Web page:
9 Ways to Bring Romance to Your Garden

Leafy arbors in all shapes and styles beckon you down garden paths. Get inspired by these nine beautiful examples.



 

There’s something romantic about a classic garden arbor, whether it’s covered in climbing roses or framing a view. These nine ways to add a classic arbor to your garden will increase shade, anchor pathways and gates, add structure to beds, and show off flowering vines.

 

Garden 1: Pedersen Associates, original photo on Houzz

 

1. Set off your side yard. Turn an often neglected area of the garden into a delightful destination with the addition of an arbor-topped gate covered in blooms, marking the entrance to your side yard.

For arbors that are close to the house, coordinating with the architectural style of the building is key. This western red cedar arbor with Craftsman-style details would complement a bungalow, a cottage-style or, of course, a Craftsman-style home.

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Garden 2: Claudia De Yong Garden Design, original photo on Houzz

 

2. Cover with vines. Arbors provide a vertical structure that can open up your growing potential for all types of vines. Grow fragrant varieties of climbing roses or wisteria to enjoy the fresh scent as you pass underneath. If you prefer flavor to fragrance, plant grapevines over a structure or train cherry tomatoes up the sides for easy picking.

In this English cottage-style garden, the designer planted a blush-pink climbing rose up one side of the arbor and a wine-red clematis to ramble up the other.

 

Garden 3: Stride Studios, original photo on Houzz

 

3. Create an inviting seating nook. An arbor can make a seating area all the more appealing. This understated cedar arbor and bench stained deep Charleston green offer an invitation to sit in the formal garden and admire the hydrangeas fading from green to pink in late summer.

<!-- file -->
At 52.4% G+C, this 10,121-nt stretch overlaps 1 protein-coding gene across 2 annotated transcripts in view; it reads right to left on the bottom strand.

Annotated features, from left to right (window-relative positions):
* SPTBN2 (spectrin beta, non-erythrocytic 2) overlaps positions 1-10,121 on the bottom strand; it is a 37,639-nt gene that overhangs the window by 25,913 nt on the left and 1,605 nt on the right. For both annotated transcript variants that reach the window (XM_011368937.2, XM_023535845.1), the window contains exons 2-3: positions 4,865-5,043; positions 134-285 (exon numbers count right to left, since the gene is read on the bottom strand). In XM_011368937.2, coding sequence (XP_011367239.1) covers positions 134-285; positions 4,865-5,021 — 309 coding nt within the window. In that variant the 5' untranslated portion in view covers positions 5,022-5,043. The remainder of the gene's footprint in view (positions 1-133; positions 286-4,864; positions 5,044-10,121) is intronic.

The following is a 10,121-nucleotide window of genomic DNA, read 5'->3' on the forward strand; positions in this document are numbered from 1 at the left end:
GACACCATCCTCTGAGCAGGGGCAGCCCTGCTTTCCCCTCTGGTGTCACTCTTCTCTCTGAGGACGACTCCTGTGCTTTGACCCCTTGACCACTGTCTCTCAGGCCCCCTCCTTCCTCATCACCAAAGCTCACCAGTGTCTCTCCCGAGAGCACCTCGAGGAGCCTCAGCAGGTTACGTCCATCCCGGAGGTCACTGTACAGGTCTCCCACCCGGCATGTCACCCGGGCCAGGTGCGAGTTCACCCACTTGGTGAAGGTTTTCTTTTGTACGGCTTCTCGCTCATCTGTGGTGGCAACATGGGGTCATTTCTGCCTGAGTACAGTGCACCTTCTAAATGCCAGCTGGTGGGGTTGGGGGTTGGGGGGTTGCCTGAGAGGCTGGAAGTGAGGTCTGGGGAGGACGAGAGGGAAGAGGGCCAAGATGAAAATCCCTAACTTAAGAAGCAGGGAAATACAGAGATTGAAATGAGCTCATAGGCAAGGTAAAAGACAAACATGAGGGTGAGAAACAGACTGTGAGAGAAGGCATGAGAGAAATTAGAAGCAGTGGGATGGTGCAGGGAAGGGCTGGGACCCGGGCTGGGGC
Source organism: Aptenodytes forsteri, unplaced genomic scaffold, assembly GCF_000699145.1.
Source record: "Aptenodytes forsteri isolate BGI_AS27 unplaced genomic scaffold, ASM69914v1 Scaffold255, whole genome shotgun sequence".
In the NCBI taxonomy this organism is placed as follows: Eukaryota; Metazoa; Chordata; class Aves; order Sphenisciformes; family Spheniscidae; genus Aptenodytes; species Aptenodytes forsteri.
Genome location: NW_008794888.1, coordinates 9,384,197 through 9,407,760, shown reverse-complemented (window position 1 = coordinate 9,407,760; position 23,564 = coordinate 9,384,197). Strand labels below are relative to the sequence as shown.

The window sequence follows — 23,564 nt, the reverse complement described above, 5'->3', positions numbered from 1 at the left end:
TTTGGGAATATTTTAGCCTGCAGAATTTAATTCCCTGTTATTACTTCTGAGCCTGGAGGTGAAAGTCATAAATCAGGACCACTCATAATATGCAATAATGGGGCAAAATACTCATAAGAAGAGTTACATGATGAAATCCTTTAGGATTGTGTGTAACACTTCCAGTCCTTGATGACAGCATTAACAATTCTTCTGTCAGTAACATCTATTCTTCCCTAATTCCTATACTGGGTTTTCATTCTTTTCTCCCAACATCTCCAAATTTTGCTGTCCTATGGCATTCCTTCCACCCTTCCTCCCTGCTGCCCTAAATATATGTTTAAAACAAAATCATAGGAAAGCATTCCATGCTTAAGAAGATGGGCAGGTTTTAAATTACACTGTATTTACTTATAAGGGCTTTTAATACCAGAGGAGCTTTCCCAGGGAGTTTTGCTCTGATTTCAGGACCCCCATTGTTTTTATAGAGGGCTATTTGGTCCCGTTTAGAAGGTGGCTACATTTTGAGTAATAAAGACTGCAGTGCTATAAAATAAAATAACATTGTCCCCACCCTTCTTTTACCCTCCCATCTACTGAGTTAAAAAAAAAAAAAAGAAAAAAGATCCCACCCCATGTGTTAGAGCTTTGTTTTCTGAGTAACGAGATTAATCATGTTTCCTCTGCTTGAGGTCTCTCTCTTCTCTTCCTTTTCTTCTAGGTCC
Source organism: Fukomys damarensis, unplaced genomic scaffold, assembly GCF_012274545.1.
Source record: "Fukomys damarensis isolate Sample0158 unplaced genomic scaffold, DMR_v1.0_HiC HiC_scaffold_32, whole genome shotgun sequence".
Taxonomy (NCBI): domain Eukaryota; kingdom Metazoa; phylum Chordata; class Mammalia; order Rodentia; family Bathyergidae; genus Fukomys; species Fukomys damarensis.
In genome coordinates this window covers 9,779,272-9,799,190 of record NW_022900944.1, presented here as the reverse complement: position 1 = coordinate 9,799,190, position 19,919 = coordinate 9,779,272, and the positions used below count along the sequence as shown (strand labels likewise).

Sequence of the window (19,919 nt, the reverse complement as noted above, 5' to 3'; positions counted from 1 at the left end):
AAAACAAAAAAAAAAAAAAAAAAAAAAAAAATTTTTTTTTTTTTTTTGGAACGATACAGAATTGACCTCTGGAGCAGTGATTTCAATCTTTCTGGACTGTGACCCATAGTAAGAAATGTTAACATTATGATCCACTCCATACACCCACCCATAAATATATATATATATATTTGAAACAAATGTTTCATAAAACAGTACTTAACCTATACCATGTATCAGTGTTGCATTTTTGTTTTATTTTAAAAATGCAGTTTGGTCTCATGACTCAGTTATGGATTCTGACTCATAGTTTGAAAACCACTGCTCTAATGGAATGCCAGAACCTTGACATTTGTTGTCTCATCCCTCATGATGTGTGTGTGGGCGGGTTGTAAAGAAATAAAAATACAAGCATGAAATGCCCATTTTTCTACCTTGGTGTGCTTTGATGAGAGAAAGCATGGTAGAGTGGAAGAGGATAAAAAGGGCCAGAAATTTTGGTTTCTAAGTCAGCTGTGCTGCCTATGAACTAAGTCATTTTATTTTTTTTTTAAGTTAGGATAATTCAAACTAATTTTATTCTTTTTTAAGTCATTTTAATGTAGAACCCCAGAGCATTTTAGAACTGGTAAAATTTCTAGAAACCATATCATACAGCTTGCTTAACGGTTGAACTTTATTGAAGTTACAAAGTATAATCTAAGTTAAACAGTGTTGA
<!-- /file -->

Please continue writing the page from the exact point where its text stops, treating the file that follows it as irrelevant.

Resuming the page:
Pick Up an Outdoor Rocking Chair to Relax In

 

An arbor that is more substantial can also be used as the supporting structure for a swinging bench. Climbing roses provide shade and a sense of seclusion during the day, and lights would make the covered arbor alluring in the evening.

 

4. Build a sweet entryway. Nothing says cottage charm like passing under a curved arbor planted with roses on your way to the front door. If you’re constructing an arbor to cover a gate, keep the size close to or larger than the average door size to make it comfortable to pass underneath. (An average exterior door is 3 feet wide and 6 to 8 feet tall.)

 

Garden 4: Lizzie Tulip Garden Design, original photo on Houzz

 

5. Make a formal statement. Stack multiple arbors along a garden path to highlight the axis of a formal garden layout. In this garden in York, England, four linked metal arbors planted with climbing roses form a corridor leading to a classic Italian-style fountain, which forms the center of the backyard.

Lounge on Outdoor Furniture in Your Beautiful Garden

 

Garden 5: Spencer-Abbott Inc, original photo on Houzz

 

6. Anchor a gate. A simple metal archway or wooden arbor planted with vines can help anchor a garden gate to the landscape, making it look like a more intentional part of the design. Here, an arbor topped with a tangle of vines makes a rustic wooden gate feel like a natural part of the landscape.

 

7. Plant a shady corridor. In warm summer climates, walkways covered in shade can be some of a landscape’s most inviting places. Create a shady corridor by placing multiple arbors down a pathway and connecting the gaps between them with additional trellising to support vines.

 

Garden 6: Mosaic Gardens, original photo on Houzz

 

8. Frame a focal point. Arbors grab our attention in the landscape and can be used to direct the eye to a garden destination, view or focal point. In this garden in Coos Bay, Oregon, the designer trained white-barked birch trees over steel arches to form an allée framing an empty urn.

 

Smaller gardens may not have the space for framing views with multiple arbors or allées. However, an arbor placed within a garden bed still has the effect of drawing attention to a focal point.

 

9. Mark a transition from one garden space to the next. Place an arbor to mark a change in the landscape, such as at the start of a pathway or where one garden room gives way to another. Bountifully planted arbors have the added benefit of concealing areas of the garden and creating a sense of intrigue about what lies behind them.